It really doesn't make any difference to the way Nepenthes seeds germinate as to who has or has not a bio degree. Some chip you're carrying there. You need to get out of your Lubbock classrooms and into the field ASAP, to round off your knowledge.
    Rob Cantley
    Nep Nut in Sri Lanka
    http://www.borneoexotics.com

  5. #13
    Always a newbie glider14's Avatar
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    Maybe if you had a bio degree you would know how important light is for germination of seeds that stay on the surface .
    science cant explain everything... thats all i have to say on this whole matter.

    Alex
    Everything is explainable. The seemingly unexplainable is but a result of our insufficient knowledge.- Hans Brewer

  6. #14
    Carnivorous plant enthusiast vraev's Avatar
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    well.....remember that SCIENCE in text books and most theories are made considering things in "IDEAL" conditions. Nature is not bound by those rules. Every species has its own requirement.

  7. #15
    N=R* fs fp ne fl fi fc L Pyro's Avatar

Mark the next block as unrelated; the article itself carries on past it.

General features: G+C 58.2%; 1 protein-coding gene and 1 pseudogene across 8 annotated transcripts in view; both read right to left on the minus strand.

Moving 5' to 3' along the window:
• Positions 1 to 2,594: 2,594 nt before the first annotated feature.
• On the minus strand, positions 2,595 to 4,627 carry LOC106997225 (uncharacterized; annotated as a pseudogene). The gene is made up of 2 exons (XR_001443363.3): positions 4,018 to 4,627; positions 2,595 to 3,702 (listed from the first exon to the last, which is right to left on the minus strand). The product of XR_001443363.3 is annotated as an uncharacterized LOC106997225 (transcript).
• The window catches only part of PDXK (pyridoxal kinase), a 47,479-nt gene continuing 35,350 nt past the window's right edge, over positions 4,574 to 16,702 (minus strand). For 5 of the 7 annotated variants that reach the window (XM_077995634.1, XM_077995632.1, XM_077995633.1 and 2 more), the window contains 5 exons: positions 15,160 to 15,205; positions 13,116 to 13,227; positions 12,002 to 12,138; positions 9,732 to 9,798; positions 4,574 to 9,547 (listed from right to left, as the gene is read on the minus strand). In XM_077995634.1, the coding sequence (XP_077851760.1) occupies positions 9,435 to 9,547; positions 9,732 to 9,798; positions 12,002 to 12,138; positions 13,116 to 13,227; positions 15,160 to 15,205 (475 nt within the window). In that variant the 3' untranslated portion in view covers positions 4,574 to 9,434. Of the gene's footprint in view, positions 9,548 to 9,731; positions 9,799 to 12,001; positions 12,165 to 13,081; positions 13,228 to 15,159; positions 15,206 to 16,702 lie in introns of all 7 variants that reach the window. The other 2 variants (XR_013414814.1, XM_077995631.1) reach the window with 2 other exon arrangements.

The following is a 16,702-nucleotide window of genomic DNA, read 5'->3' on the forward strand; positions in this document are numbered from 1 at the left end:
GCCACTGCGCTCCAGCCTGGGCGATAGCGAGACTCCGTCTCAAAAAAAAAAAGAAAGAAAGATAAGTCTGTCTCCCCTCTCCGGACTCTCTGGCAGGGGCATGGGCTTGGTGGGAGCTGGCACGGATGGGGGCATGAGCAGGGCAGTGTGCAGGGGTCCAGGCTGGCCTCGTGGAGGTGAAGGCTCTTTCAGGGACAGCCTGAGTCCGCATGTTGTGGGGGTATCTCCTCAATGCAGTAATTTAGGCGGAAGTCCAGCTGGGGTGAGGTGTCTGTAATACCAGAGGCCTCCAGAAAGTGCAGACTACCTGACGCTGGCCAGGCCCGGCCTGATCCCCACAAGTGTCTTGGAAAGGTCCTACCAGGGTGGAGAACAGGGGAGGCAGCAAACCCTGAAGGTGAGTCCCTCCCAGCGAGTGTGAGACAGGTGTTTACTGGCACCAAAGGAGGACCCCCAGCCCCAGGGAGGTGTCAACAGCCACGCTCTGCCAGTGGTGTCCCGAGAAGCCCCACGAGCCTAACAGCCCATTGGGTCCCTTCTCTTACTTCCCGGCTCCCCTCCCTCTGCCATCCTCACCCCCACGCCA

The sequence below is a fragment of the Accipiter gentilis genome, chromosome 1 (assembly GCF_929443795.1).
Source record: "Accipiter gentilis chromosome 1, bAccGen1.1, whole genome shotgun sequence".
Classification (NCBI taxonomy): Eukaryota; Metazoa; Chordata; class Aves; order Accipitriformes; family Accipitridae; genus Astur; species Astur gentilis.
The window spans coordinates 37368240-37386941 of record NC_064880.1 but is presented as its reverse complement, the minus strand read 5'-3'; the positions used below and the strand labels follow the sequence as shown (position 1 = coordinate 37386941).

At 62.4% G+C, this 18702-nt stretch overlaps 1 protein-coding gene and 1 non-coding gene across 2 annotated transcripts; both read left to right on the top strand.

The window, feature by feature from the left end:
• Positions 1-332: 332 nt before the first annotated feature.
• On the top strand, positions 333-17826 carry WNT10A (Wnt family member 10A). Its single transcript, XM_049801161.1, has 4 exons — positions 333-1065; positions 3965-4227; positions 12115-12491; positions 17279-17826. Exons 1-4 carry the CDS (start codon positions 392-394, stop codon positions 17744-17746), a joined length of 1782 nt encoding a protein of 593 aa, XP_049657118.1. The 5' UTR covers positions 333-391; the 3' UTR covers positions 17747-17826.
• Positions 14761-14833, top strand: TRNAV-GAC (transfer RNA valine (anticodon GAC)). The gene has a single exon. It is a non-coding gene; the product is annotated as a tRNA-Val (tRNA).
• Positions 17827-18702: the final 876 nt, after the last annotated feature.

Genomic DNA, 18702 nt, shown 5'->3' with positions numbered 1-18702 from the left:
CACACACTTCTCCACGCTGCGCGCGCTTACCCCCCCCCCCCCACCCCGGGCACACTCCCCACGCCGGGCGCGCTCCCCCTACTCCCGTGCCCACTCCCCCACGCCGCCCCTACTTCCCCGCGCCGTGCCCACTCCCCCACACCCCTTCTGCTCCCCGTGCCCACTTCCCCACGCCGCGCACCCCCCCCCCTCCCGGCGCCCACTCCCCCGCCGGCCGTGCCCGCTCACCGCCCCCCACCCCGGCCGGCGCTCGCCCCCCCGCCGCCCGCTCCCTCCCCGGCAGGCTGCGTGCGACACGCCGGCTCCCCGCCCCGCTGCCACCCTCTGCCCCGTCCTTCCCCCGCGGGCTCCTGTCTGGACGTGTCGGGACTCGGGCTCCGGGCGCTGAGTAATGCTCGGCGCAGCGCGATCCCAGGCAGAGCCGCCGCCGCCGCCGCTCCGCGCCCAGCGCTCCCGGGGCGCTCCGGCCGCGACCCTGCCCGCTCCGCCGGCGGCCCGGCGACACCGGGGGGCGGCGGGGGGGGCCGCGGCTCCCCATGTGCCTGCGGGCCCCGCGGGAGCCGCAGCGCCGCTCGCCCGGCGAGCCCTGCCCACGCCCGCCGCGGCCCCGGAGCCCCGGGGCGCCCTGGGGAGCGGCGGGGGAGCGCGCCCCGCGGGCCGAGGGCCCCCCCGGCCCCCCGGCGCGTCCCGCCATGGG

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    Funny, the guy I know who runs a TC lab and does a lot of CPs (Neps included) has told me flat out that if a trial batch of something new to culture does not show germination after a while he sets it in the dark along with starting a second batch that goes straight into the dark. So if his first hand experience and direct comments to me are anything to go by then I'd say Dave's ideas have merit.

    Oh and just in case it really matters, I am scant weeks away from a PhD in microbiology and my TC guy holds a biology degree. So I am not just some half whit who does not know biology.
    'My love was science- specifically biology and, more specifically, when placed in a common jar, which of two organisms would devour the other.'

    See You Space Cowboy

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    Rob and Pyro- It always seems it's the 'newbie know-it-alls' that like to challenge first hand and practical knowledge and experience. Pyro- many congratulations on your achievements and reaching your academic goals. Rob- seeing as you are one of the top 3 Nepenthes gurus on planet earth...your abilities and beautiful plants speak for themselves. Thanks to you, I have a splendid species collection; seed origin or not!